Dickinson will invite students back for the spring. Campus buildings are closed and face coverings are required on campus.
by Craig Layne
With a “virtual campaign season” underway due to the COVID-19 pandemic, social media platforms will be a particularly important way for candidates to build a following and connect with voters. New research on the popularity of Congress members’ Instagram posts reveals some surprising factors at play that could elevate their influence on the platform and make for more effective campaigns.
The study, published in the journal Online Information Review, examined every Instagram post shared by members of the 115th Congress for the first six months they were seated—nearly 18,000 posts in all. “Very few in Congress are really using the platform to its full potential, but the pandemic and the lack of in-person events have made this a first-of-its-kind campaign season, and savvy politicians will be able to leverage their Instagram feeds to their advantage,” said the study’s author David O’Connell, associate professor of political science at Dickinson College.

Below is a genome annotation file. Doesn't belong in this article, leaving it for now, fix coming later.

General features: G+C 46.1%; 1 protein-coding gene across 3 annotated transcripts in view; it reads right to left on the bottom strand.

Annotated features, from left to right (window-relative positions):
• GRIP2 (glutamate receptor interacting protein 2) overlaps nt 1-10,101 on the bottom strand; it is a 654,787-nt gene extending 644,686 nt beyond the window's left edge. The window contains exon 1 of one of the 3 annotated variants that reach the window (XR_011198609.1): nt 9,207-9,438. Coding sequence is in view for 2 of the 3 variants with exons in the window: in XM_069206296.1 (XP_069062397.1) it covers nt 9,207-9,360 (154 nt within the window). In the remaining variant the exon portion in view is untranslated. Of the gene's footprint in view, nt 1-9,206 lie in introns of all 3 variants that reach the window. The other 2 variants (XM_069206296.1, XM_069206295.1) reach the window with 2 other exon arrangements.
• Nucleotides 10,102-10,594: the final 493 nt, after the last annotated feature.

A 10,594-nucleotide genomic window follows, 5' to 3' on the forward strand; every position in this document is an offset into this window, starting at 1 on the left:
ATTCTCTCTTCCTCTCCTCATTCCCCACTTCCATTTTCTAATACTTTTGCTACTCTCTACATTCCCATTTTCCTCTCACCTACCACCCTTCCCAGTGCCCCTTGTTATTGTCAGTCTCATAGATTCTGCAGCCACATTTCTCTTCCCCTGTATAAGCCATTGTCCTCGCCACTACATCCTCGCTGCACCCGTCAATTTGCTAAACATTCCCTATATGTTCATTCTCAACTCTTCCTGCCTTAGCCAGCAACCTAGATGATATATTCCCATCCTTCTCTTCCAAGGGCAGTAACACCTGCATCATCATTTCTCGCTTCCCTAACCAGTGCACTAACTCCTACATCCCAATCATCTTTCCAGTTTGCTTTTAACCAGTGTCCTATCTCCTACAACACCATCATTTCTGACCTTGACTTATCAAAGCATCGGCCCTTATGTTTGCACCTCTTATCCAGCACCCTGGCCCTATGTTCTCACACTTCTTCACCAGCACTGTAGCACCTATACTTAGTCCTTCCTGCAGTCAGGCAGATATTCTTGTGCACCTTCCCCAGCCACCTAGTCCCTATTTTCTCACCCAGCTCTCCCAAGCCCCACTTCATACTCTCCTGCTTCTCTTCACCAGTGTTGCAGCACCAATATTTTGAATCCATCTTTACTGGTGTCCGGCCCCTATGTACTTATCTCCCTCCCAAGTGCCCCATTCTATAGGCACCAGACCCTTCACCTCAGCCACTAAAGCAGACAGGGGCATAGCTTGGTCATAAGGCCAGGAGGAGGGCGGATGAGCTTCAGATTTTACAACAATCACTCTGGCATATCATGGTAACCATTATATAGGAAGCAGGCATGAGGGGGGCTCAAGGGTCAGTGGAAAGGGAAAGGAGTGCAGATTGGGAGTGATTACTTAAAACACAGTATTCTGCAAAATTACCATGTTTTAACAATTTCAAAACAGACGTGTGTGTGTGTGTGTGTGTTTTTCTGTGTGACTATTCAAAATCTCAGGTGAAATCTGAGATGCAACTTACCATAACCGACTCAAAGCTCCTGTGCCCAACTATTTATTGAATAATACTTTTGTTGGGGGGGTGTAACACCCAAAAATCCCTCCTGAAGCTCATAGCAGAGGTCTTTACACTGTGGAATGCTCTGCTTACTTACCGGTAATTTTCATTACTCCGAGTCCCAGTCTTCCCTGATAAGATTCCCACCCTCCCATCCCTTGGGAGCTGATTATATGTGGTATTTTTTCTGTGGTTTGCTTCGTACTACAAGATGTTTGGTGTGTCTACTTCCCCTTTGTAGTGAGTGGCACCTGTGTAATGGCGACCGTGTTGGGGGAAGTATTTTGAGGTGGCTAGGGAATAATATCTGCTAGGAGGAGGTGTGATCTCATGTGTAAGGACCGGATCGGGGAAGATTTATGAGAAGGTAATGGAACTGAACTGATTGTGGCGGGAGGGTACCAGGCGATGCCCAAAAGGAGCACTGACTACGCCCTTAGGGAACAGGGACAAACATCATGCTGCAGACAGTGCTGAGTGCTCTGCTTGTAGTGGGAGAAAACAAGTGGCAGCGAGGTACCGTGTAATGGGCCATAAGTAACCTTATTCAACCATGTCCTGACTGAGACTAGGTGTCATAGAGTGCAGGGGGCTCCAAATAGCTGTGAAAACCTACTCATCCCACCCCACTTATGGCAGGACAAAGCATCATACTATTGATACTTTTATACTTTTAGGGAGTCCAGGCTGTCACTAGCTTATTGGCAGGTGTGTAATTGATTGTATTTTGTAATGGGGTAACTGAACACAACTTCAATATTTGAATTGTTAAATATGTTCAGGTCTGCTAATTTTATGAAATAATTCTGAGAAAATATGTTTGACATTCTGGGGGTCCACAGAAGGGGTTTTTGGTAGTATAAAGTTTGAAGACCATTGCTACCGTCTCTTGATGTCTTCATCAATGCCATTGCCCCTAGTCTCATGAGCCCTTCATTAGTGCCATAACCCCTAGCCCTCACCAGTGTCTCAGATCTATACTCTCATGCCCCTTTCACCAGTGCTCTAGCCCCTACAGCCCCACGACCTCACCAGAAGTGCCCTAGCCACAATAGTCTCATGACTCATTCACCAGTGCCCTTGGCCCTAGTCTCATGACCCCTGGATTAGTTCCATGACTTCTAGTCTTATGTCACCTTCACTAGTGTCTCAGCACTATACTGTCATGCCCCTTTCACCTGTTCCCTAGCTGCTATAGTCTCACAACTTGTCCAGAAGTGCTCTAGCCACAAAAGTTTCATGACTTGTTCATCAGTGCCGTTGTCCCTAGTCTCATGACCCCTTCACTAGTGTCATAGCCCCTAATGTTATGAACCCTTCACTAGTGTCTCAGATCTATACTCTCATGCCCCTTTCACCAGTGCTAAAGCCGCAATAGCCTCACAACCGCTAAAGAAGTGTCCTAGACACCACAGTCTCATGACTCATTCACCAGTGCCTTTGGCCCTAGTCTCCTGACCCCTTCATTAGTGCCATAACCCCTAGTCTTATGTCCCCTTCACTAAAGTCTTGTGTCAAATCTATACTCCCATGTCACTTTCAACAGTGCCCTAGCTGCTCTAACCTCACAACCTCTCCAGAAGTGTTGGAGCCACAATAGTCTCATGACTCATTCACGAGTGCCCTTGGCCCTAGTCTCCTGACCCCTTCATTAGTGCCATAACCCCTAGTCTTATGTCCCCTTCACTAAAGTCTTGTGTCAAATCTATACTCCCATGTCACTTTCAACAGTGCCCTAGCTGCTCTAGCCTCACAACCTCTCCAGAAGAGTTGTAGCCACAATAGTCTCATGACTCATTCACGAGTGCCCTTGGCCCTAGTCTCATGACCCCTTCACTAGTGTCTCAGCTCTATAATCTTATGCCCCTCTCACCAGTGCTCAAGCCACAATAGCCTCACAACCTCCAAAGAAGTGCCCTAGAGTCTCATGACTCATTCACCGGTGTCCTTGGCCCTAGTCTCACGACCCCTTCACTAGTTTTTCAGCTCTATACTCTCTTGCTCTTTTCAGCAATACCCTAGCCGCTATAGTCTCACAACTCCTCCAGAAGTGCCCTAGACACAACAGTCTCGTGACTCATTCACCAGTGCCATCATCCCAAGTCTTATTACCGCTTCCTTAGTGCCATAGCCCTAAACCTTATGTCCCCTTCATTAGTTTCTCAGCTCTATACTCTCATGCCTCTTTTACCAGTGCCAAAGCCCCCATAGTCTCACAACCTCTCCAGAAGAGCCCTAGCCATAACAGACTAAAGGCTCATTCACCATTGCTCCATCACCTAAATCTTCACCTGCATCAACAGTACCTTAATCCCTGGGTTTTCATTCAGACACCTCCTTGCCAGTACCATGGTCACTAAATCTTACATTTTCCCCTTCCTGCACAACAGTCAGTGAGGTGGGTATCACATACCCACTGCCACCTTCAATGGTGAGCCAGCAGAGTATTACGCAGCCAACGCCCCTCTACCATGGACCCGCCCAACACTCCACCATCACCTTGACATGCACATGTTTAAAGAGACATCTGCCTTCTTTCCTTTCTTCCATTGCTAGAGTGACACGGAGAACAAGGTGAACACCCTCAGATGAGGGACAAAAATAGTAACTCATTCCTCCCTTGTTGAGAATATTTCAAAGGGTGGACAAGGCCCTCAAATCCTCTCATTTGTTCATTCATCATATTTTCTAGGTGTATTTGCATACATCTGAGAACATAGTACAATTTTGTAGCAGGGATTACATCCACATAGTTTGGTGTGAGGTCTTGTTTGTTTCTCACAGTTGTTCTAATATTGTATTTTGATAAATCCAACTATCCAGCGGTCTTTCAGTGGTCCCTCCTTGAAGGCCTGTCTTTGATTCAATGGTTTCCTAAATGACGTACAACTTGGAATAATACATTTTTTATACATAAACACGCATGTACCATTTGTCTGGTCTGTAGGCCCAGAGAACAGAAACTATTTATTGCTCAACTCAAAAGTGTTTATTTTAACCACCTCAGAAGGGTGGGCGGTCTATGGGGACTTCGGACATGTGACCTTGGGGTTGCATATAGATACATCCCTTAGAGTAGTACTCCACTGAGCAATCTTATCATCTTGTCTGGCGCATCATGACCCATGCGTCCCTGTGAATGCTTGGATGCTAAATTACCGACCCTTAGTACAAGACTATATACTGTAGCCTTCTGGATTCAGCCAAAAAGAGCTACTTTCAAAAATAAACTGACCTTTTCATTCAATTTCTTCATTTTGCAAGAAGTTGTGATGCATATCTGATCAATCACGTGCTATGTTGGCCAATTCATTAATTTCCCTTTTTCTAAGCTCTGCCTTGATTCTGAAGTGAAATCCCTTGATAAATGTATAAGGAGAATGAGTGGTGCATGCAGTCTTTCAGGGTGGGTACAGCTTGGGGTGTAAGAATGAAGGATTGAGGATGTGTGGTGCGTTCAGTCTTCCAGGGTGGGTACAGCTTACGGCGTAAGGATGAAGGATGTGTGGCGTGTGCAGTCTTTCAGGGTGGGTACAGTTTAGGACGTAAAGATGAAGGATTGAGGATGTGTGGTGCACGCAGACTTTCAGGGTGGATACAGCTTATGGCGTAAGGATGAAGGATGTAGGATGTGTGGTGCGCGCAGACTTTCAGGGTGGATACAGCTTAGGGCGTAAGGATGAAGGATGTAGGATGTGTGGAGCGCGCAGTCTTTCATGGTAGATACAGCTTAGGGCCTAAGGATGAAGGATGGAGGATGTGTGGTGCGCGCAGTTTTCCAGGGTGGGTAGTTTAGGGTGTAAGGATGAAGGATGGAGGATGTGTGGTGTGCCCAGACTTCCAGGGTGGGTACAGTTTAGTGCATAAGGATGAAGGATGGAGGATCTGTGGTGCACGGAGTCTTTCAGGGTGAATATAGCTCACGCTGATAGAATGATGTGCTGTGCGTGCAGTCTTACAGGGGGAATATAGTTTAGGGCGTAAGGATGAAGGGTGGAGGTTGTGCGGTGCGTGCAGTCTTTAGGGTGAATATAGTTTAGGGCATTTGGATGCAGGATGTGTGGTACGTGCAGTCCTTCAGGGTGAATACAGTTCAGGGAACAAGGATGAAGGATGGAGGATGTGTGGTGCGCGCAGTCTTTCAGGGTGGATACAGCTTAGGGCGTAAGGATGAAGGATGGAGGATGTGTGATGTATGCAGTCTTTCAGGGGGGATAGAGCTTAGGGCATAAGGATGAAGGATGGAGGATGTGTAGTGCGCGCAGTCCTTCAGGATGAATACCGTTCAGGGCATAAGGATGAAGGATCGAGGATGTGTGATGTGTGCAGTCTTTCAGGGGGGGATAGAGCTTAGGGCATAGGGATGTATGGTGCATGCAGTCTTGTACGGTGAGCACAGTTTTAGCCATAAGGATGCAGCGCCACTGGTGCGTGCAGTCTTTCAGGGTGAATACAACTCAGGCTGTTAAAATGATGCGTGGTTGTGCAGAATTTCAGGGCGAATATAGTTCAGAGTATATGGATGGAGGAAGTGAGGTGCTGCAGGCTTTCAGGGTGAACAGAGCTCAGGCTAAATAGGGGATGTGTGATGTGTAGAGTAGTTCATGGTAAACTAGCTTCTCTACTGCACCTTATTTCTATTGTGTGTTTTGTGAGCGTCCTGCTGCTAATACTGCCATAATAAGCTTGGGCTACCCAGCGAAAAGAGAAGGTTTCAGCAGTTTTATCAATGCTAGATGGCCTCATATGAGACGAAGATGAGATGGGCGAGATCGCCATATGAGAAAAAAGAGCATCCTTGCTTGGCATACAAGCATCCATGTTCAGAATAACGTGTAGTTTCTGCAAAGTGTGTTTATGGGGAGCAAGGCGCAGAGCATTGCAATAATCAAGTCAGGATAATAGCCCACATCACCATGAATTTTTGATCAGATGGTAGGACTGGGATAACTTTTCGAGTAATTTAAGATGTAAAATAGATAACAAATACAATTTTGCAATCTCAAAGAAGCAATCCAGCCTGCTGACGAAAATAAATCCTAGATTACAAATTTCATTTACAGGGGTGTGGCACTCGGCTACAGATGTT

O’Connell explained how the type of content a congress member posts affects user responses and engagement. “People would much rather see personal content like family photos, selfies and pets than walls of text about policy positions,” he said. O’Connell’s analysis found that, holding all else constant, a personal photo receives almost 17% more likes and 31% more comments.
O’Connell also found that the more well-known a Congress member is in real life, the more influence he or she likely wields on Instagram. “Members who are outspoken ideologues, who have served longer, run for president or served in congressional leadership posts all had significantly more followers, even controlling for the type of content they shared.” For example, Sens. Ted Cruz and John Cornyn are both Texas Republicans, yet Cruz, who ran for president and has spent considerable time on the national stage, has roughly 546,000 Instagram followers while Cornyn has just more than 11,500.
While other studies have examined politicians’ use of Facebook and Twitter, relatively little has been written about their use of Instagram. “This research sheds light on some broader issues, including how social media reinforces existing power biases, and on the increasing trends toward personalization in American politics,” O’Connell said. He is particularly interested in how politicians will use the platform to motivate young people to vote, as youth turnout is traditionally unreliable, and people aged 18-29 make up the largest demographic using Instagram.
Published August 17, 2020